An initial Glasgow Coma Scale score of 8 or less does not define severe brain injury

Research output: Contribution to journalComment / DebateOtherpeer-review

3 Citations (Scopus)


The wide-spread use of an initial ‘Glasgow Coma Scale (GCS) 8 or less’ to define and dichotomise ‘severe’ from ‘mild’ or ‘moderate’ traumatic brain injury (TBI) is an out-dated research heuristic that has become an epidemiological convenience transfixing clinical care. Triaging based on GCS can delay the care of patients who have rapidly evolving injuries. Sole reliance on the initial GCS can therefore provide a false sense of security to caregivers and fail to provide timely care for patients presenting with GCS greater than 8. Nearly 50 years after the development of the GCS – and the resultant misplaced clinical and statistical definitions – TBI remains a heterogeneous entity, in which ‘best practice’ and ‘prognoses’ are poorly stratified by GCS alone. There is an urgent need for a paradigm shift towards more effective initial assessment of TBI.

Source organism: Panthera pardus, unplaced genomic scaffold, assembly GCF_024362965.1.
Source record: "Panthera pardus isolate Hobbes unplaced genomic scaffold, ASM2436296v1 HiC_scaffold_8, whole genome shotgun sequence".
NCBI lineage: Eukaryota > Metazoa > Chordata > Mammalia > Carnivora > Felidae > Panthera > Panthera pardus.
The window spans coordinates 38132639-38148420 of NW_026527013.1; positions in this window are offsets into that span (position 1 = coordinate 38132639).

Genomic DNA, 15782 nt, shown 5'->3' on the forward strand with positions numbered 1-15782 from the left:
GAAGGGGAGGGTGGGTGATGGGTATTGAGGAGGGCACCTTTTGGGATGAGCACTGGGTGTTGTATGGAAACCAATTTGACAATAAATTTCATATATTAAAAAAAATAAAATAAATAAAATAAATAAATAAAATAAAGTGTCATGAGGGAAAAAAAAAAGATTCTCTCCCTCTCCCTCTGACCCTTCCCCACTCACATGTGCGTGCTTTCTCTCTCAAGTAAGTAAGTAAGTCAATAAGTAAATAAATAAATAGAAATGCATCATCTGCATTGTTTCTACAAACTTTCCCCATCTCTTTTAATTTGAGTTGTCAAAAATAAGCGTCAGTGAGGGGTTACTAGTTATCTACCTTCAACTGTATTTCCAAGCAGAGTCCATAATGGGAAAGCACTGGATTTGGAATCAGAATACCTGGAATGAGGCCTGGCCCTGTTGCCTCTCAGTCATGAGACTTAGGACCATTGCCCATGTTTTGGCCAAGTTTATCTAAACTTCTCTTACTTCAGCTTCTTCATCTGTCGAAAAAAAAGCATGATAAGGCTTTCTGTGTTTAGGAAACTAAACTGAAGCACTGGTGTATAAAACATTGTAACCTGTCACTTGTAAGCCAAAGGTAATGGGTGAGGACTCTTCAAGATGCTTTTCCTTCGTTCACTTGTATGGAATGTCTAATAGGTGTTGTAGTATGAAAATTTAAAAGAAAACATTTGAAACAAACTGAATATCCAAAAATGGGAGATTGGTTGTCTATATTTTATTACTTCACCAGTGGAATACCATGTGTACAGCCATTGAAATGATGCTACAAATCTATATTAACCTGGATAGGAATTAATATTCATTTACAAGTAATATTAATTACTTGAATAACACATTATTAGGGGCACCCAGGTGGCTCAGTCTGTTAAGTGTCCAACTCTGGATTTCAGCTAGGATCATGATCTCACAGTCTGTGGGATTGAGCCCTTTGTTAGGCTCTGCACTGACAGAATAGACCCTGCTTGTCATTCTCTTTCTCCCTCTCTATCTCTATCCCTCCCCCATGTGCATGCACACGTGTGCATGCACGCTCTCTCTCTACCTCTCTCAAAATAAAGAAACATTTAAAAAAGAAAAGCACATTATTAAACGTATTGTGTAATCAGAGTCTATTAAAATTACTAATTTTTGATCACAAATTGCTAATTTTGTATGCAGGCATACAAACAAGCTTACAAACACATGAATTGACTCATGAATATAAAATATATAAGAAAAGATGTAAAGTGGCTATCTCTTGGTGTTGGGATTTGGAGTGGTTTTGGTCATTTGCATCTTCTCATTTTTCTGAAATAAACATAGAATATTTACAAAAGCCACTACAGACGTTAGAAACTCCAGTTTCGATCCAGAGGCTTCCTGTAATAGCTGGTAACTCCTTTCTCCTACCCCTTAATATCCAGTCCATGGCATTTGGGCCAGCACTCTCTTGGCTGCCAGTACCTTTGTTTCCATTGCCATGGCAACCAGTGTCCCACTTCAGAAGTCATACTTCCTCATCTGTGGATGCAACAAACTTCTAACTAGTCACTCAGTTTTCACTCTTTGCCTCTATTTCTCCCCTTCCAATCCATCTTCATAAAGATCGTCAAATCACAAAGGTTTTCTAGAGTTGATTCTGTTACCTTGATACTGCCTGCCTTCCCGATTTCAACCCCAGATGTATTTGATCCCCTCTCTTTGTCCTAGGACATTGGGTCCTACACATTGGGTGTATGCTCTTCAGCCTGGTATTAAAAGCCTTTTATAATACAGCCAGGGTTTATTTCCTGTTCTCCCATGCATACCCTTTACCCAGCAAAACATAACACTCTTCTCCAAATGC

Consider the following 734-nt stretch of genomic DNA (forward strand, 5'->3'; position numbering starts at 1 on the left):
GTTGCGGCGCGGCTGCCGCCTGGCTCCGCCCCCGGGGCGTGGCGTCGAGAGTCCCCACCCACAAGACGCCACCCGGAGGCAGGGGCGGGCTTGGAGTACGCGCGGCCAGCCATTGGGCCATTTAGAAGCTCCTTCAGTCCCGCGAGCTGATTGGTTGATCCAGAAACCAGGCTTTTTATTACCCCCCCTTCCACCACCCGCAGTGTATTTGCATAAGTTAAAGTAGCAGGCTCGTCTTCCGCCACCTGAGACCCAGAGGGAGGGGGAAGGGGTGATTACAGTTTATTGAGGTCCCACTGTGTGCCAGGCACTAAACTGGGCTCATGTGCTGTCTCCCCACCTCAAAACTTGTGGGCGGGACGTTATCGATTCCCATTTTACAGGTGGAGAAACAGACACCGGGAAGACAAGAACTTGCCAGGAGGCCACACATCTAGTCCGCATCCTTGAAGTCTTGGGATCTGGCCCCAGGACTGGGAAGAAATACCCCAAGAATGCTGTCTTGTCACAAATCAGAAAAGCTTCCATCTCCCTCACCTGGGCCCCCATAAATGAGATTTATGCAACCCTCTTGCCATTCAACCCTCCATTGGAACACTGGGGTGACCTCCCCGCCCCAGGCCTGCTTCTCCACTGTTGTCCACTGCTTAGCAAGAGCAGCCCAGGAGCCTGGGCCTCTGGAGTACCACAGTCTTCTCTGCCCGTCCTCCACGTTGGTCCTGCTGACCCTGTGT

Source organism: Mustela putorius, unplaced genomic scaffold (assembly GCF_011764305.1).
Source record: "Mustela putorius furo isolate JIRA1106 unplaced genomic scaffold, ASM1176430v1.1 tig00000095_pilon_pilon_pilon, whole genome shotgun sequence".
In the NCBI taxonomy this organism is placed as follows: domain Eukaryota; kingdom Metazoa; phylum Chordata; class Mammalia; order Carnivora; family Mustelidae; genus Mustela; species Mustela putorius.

Original languageEnglish
Pages (from-to)459-461
Number of pages3
JournalEMA - Emergency Medicine Australasia
Issue number3
Publication statusPublished - Jun 2022


  • acute brain injury
  • Glasgow Coma Scale
  • triage

Cite this